Wednesday, April 27, 2011

STEP 10: Storing Your Food For Maximum Life

Now that you're getting the idea and are possibly stocking up when the deals are good, I thought I'd lend my how-to's of storing foods. In most cases, storing foods in the packaging they come in is ideal. But there are also items that can spoil and/or that aren't packaged 'critter-proof'.

Let's start with foods that spoil quickly: Meats, Fruits, and Veggies: This is where you may want to consider purchasing a freezer. Your side by side or your top/bottom freezers are not big enough. Craig's List is a great place for used ones. Trust me, in the long run, it's worth it!
For meats, I strongly encourage you to purchase a decent vacuum sealer. There are occasions where meat deals are fabulous and you'll want to stock up! Here's what I do... for all my meats, I separate them into (my) family size portions. Once that's done, I sprinkle all sides with a dash of salt and I vacuum seal it. I write the date of purchase AND the date I freeze it on the package and pop it into my freezer. If there are some odds and ends, I package those in individual servings that I can turn into a nice lunch, chicken salad, or steak and eggs where lesser meat is acceptable.

Cheeses, if you use cheese mostly in cooking, then you can freeze just about all of your cheeses in the packages they came in with little consequence. Just about all cheese maintains it's flavor however some softer cheeses will loose a bit of their density and consistence once thawed which would not make them ideal for a 'cheese and cracker' setting.
Fruits and Veggies - Just about all of these can be frozen and used in smoothies, pies, pancakes, muffins, sauces, stews, and so much more. The only produce I can think of right now that does not freeze well is lettuces, cucumbers, citrus, tomatoes, and kiwi. The rest can be if prepared properly. Just about all veggies can be cleaned, chopped, bagged, vacuumed, and stored including potatoes, celery, carrots, and the like with very little issues. Fruit takes a little more work.
Berries and Grapes - Wash, Bag, Seal, Freeze
Apples- Wash, Slice/dice, spritz with lemon juice, freeze in a single layer on a cookie sheet, then bag and seal for long term.
Bananas and Mangoes - Wash, Dice, Bag, Seal, Freeze
Pears - not ideal but you can puree these, put them in a small jar and freeze

Pasta, Rice, Flour, Sugar, and the like
You can keep these in the packaging they came in if you are certain you do not have to worry about rats, mice, roaches, ants, moths or other buggies. Let's face it, none of us can say we're 100% sure. So my advice for these items is to store them in air tight containers. Now I recently learned that freezing these for roughly a week will kill any stray larvae left in your foods. So you may want to consider doing that before shelving.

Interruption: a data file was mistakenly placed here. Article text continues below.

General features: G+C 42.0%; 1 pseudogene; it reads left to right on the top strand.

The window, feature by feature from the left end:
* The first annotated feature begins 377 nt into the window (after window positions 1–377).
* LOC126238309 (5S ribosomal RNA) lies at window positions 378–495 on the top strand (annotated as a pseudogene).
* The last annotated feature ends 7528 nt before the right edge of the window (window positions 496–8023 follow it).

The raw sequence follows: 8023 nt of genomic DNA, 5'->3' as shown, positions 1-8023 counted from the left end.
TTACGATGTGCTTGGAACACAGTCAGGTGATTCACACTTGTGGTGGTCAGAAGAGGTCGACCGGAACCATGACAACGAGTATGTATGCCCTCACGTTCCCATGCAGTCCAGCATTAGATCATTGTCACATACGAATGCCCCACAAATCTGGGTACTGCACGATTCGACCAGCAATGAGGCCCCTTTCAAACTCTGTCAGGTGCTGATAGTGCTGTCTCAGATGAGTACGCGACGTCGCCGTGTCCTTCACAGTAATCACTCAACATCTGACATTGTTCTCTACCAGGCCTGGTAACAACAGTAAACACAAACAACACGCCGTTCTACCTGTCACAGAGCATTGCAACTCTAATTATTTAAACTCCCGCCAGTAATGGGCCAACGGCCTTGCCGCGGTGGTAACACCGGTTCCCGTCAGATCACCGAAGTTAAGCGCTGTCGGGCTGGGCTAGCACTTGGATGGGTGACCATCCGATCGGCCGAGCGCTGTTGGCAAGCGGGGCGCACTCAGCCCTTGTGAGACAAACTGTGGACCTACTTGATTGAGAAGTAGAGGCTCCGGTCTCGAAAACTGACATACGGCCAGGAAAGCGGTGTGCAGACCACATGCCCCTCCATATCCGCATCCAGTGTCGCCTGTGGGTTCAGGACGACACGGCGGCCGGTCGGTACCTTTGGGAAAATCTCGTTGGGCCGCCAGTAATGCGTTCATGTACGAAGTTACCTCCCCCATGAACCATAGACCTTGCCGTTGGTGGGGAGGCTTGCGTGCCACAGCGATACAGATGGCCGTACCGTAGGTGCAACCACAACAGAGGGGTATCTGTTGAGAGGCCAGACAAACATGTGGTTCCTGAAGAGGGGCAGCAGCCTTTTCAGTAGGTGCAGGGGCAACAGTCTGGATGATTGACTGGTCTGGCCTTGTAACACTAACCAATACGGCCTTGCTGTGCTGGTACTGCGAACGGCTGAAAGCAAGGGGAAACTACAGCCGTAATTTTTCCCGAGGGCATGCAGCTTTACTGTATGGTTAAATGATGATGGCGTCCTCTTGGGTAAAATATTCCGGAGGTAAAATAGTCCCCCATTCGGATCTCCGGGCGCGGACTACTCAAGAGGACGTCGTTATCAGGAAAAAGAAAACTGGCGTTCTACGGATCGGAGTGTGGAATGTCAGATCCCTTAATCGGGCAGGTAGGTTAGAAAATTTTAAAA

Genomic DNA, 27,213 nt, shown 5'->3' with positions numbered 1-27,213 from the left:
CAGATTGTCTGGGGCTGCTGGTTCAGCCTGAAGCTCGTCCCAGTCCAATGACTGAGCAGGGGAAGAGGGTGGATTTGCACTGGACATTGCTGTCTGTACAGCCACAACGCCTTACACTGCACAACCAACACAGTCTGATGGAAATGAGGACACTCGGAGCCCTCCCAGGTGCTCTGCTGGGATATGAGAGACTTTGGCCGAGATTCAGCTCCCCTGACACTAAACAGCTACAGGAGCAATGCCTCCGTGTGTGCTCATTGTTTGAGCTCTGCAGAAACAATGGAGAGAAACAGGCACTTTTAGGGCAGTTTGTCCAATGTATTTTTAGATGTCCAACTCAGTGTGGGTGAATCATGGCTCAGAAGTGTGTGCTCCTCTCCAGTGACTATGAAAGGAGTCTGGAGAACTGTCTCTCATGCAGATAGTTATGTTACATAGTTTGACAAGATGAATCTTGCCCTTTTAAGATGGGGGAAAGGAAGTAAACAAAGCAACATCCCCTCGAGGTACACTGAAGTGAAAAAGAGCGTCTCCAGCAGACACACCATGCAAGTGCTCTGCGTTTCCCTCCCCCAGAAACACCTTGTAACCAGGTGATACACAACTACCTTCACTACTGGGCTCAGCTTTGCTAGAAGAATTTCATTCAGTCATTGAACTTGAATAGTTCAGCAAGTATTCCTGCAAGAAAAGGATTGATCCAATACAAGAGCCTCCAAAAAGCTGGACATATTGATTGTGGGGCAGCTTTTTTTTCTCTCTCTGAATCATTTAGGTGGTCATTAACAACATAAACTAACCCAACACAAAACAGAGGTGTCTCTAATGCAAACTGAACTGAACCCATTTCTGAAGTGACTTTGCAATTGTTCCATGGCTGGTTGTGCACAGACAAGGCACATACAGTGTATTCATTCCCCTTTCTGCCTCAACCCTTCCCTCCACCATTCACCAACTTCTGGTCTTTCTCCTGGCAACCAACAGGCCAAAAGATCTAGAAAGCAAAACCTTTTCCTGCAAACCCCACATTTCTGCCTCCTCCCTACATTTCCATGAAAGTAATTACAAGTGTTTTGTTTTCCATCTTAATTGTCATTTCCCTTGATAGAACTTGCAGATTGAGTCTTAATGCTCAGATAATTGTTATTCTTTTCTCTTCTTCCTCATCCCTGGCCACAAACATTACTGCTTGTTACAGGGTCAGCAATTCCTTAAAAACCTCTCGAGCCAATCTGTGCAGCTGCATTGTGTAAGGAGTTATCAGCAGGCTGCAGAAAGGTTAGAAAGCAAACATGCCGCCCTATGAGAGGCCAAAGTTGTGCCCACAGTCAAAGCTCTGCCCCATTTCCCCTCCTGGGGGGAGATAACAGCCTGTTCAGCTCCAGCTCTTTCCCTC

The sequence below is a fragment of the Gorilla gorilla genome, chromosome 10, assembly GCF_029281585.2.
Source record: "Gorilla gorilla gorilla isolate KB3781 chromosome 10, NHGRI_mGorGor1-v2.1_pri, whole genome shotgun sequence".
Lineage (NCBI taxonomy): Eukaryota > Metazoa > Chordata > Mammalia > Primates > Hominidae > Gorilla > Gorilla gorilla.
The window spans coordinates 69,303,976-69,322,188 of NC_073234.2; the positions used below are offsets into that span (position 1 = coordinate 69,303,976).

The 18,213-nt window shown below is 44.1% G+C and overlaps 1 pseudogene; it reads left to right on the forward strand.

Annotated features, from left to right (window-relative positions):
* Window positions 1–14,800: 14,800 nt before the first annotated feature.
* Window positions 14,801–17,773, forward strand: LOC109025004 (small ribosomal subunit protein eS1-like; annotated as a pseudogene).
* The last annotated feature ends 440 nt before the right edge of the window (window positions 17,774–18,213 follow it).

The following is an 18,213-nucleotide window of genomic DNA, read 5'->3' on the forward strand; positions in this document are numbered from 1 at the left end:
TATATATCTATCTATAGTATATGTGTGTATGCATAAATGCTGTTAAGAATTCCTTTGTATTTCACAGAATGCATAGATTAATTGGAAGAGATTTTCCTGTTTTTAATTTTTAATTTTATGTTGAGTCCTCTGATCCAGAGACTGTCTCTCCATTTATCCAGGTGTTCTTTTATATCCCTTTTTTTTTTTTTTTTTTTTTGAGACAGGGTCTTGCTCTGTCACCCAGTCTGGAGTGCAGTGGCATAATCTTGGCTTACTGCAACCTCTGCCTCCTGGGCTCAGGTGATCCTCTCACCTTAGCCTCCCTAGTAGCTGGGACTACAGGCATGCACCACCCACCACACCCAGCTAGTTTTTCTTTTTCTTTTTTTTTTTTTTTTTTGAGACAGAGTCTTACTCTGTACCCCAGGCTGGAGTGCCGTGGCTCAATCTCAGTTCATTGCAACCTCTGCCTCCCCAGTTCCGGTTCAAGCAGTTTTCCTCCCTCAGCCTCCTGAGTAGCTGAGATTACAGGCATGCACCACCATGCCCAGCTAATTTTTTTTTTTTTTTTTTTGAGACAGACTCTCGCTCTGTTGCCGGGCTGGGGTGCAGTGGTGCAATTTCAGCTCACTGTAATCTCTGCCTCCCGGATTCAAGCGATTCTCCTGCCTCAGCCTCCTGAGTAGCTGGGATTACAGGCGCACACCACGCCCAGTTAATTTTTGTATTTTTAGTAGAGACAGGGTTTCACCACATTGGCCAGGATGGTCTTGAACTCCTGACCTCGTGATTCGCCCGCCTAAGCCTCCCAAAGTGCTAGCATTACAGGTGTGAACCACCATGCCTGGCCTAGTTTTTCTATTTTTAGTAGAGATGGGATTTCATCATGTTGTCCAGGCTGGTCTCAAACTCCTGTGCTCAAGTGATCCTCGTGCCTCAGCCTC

Now here's my trick (channeling my inner Martha), save your milk jugs, water jugs, soda bottles, and juice containers!! Small pastas can be stored in milk and water jugs. Rice can go in soda bottles, and sugar and flour can go into wide mouthed juice containers. The best part - not only do you spare the environment from another non-biodegradable, but you've critter proofed your grains! If you don't have any, you can buy generic water for around $.70 a gallon. Pretty cheap for an air tight gallon sized container, no?

Storing sugar and flour (especially wheat) in these containers is great and can actually make dispensing and measuring easier than dipping into a canister or unraveling those stupid paper bags. Another option if you like cheeseballs or pretzels, is to buy one of those canisters of them. Those containers are also great AND can store your longer and larger pastas like spaghetti and large shells OR you can use them for opened cereals. And despite what you may be thinking, these WILL save space especially on the pasta (not so much on the rice unless you fill them up)!

One more little tip... purchasing business card adhesive pouches are perfect for labeling permanent containers like this. You can print off business card sized labels from your computer and swap out when the container is emptied. Here's what I'm referring to:

Other container uses...
Jars for sauces are great for holding leftovers for lunch the next day. Simply plop a couple handfuls of the cooked pasta in there, a few spoonfuls of sauce, shake, and fridge/freeze. When you're ready to eat, thaw, dump onto a plate or bowl, nuke, garnish, and serve!

I don't know the actual name for these but those containers that lunch meats come in. Some are nice tupperware style ones others are like a press together to seal kinda thing. Both of those are great for lunch salads and sandwiches!

Egg cartons are great for starting seeds for fruits and veggies.

Baby food jars are great for storing small quantities of condiments at your place of work or packing in a lunch bag for single serving dressings, mayo, etc.

Many stockers use over-the-door shoe organizers (the ones with the pockets) to hold seasoning packets, mashed potato pouches, pasta pouches, and the like as it keeps them tidy and you don't loose them in the pantry!

What ideas do you have for keeping your foods fresh and storing them?